Keywords: Easyjet, Intertemporal Pricing, Panel Data, Ryanair, Yield Management
    JEL: L11 L93
    Date: 2011–11
  8. By: Marina Murat
    Abstract: This paper uses data from PISA 2006 on science, mathematics and reading to analyse immigrant school gaps – negative difference between immigrants’ and natives’ scores - and the structural features of educational systems in two adjacent countries, Italy and France, with similar migration inflows and with similar schooling institutions, based on tracking. Our results show that tracking and school specific programs matter; in both countries, the school system upholds a separation between students with different backgrounds and ethnicities. Residential segregation or discrimination seem also to be at work, especially in France. Given the existing school model, a teaching support in mathematics and science in France and in reading in Italy would help immigrant students to converge to natives’ standards.
    Keywords: International migration; educational systems; PISA
    JEL: F22 I21
    Date: 2011–11
  9. By: Mark E McGovern (University College Dublin)
    Abstract: Birth weight is an important aspect of public health which has been linked to increased risk of infant death, increased cost of care, and a range of later life outcomes. Using data from a new Irish cohort study, I document the relationship between birth weight and socioeconomic status. A strong asso- ciation with maternal education does not appear to be due to the timing of birth or complications during pregnancy, even controlling for a wide range of background characteristics. However, results do suggest intergenerational persistence in the transmission of poor early life conditions. A compar- ison with the UK Millennium Cohort Study reveals similar social gradients in both countries. Birth weight predicts a number of outcomes at age 9, including test scores, hospital stays and health. An advantage of the data is that I am able to control for a number of typically unmeasured variables. I determine whether parental investments as measured by the quality of interaction with the child, parenting style, or school quality mediate the association between birth weight and later indicators. For test scores, there is evidence of non-linearity. Boys are more adversely affected than girls, and I find that the effects of low birth weight (<2,500g) are particularly strong. I also consider whether there are heterogeneous effects by ability using quantile regression. These results are consistent with a literature which finds that there is a causal relationship between early life conditions and later outcomes.
    Keywords: Early Life Conditions, Birth Weight, Health Inequalities, Test Scores
    Date: 2011–11–16
  10. By: Elisabetta Pellini (Surrey Energy Economics Centre (SEEC), Department of Economics, University of Surrey)
    Abstract: This paper evaluates the impact on the Italian electricity market of replacing the current explicit auction mechanism with market coupling. Maximizing the use of the cross-border interconnection capacity, market coupling increases the level of market integration and facilitates the access to low-cost generation by consumers located in high-cost generation countries. Thus, it is expected that a high-priced area such as Italy could greatly benefit from the introduction of this mechanism. In this paper, the welfare benefits are estimated under alternative market scenarios for 2012, employing the optimal dispatch model ELFO++. The results of the simulations suggest that the improvement in social surplus is likely to be significant, especially when market fundamentals are tight.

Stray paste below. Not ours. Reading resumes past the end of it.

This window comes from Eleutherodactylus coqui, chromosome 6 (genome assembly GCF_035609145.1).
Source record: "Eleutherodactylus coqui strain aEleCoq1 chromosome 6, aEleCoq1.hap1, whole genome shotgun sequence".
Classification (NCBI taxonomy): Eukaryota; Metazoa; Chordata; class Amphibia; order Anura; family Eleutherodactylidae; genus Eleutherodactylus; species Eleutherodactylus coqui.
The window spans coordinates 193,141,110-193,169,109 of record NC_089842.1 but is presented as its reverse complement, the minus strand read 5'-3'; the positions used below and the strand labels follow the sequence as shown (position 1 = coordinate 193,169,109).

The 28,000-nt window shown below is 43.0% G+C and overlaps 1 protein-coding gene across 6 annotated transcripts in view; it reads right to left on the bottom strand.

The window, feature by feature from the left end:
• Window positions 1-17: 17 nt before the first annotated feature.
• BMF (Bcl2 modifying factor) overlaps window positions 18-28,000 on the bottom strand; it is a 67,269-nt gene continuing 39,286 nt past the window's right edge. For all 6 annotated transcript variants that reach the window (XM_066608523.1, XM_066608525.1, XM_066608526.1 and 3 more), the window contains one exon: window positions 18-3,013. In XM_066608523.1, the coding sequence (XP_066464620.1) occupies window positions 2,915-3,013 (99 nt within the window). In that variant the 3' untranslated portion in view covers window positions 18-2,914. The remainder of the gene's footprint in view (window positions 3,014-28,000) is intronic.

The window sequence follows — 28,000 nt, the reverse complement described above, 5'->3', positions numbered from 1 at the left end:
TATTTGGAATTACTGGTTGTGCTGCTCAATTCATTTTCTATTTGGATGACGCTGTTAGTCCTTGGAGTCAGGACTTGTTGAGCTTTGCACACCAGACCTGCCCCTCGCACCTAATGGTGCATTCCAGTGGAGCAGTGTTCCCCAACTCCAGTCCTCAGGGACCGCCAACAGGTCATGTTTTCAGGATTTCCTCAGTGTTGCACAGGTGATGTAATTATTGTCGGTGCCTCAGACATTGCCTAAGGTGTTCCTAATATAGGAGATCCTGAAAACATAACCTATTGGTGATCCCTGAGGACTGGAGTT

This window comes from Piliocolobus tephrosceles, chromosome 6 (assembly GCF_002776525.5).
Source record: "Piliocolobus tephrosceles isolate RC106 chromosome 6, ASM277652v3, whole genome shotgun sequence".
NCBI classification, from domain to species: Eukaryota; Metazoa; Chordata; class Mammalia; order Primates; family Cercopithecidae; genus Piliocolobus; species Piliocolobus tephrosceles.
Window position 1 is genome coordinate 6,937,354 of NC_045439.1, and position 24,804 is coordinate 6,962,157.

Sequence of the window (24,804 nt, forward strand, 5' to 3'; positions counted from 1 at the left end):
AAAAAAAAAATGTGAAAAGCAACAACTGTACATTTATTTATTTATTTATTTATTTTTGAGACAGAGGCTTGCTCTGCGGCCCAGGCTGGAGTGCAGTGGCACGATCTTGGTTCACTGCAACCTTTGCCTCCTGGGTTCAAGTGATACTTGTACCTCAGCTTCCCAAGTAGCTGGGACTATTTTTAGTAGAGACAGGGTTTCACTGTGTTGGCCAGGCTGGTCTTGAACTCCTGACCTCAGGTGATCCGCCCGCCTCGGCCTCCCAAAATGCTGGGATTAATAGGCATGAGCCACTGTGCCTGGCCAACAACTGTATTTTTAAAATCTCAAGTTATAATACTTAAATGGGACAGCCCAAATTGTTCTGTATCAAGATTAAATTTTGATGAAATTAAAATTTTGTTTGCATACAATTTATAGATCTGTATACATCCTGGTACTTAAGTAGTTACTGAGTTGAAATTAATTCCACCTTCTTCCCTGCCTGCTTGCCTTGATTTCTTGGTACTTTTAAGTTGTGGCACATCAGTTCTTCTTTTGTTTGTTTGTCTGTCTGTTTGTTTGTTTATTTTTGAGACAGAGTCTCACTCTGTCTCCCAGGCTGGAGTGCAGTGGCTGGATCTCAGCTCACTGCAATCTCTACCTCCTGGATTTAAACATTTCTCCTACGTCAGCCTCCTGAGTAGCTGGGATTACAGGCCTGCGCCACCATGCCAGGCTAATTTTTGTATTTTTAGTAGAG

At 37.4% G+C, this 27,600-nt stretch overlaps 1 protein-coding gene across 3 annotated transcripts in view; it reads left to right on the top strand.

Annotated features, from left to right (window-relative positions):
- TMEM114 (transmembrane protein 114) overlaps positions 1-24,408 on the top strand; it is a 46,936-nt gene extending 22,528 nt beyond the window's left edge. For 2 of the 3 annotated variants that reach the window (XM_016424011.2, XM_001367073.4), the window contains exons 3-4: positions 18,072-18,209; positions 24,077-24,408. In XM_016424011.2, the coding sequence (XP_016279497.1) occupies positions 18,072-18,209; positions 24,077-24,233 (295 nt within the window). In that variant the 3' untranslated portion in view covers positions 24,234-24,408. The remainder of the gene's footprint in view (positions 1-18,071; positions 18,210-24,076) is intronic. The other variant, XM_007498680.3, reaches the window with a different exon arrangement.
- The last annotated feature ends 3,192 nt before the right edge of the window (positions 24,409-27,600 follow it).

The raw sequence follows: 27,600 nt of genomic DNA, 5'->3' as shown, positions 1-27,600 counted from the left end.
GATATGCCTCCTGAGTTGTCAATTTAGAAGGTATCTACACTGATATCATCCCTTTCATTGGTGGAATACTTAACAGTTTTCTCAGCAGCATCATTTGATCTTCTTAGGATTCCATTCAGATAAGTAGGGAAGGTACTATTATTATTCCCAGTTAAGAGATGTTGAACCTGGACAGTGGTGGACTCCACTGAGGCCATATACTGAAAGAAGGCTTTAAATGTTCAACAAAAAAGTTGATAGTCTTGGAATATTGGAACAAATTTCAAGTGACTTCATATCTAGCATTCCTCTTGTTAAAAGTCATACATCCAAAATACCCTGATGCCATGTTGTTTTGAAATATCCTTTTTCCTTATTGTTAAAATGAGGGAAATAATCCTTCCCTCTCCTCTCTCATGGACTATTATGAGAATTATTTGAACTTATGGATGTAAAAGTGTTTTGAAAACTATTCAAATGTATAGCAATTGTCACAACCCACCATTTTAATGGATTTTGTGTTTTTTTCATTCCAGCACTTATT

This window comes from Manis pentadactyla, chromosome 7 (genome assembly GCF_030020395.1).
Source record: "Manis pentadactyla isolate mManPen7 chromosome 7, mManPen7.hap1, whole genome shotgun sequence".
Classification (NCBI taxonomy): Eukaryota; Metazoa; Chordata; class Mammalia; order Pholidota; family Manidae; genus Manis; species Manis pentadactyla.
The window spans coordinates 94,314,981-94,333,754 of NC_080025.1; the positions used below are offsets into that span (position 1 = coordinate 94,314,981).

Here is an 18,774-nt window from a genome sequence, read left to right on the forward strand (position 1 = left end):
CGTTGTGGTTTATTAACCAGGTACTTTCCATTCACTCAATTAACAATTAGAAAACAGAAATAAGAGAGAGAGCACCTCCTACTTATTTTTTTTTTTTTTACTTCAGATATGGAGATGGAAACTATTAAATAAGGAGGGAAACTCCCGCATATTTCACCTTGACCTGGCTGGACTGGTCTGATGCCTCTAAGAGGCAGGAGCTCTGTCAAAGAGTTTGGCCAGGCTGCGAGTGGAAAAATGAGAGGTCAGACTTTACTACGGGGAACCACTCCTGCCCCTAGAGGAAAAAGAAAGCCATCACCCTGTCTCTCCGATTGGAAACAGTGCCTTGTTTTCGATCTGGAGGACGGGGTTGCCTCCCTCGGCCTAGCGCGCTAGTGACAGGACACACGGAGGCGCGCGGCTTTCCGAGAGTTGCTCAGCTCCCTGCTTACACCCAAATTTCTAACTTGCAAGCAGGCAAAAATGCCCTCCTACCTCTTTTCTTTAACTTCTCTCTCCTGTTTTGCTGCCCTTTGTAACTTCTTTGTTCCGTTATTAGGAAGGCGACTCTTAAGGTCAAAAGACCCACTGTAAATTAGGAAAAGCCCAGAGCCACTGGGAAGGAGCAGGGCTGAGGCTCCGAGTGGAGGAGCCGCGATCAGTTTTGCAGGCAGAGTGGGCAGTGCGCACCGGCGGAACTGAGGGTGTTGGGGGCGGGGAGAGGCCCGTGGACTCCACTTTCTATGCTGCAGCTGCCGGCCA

Keywords: Market coupling; market integration; Italian day-ahead electricity market.
    JEL: C61 C63 D40 L10 Q40
    Date: 2011–10
  11. By: Danuše Nerudová (Department of Accounting and Taxes, FBE MENDELU in Brno)
    Abstract: The recent financial crises has revealed the need to improve and ensure the stability of the financial sector to reduce negative externalities, to ensure fair and substantial contribution of the financial sector to the public finances and the need to consolidate public finance. The aim of the paper is to discuss the possibility of the financial sector taxation and to suggest the possible candidate suitable for the implementation on the EU level. Financial transaction tax represents the tool suitable mainly on global level, for only in that case enables to generate sufficient financial resources. From EU point of view is considered as less suitable, for it bears the risk of reallocation. Therefore the introduction of financial activities tax on EU level is considered as a better solution for the financial sector taxation in the EU, for financial sector is exempted from value added tax. However, the approval of directive in the area of taxation requires unanimity of all EU member states, which means that final solution will be also political question.
    Keywords: financial transaction tax, financial activities tax, tax base, crises, financial sector
    JEL: H25
    Date: 2011–11
  12. By: Bojnec, Stefan
    Abstract: The paper provides an overview and a comparison of land markets covering the three candidate countries for European Union membership: Croatia, the Former Yugoslav Republic (FYR) of Macedonia and Turkey. We analyse and compare agricultural land structures and factors driving land markets. The analyses are based on the available cross-section and time-series evidence on agricultural land structures and land productivity (yields). The land productivity measured by production per hectare of agricultural land varies between the three countries. Agricultural land structures are the result of historical evolution in land markets and land-leasing developments with additional different institutional environments and agrarian and land reforms.
    Keywords: Land markets, land structures, land productivity, candidate countries, European Union, Agricultural and Food Policy, Land Economics/Use, Political Economy,
    Date: 2011–09
  13. By: Duschl, Matthias; Schimke, Antje; Brenner, Thomas; Luxen, Dennis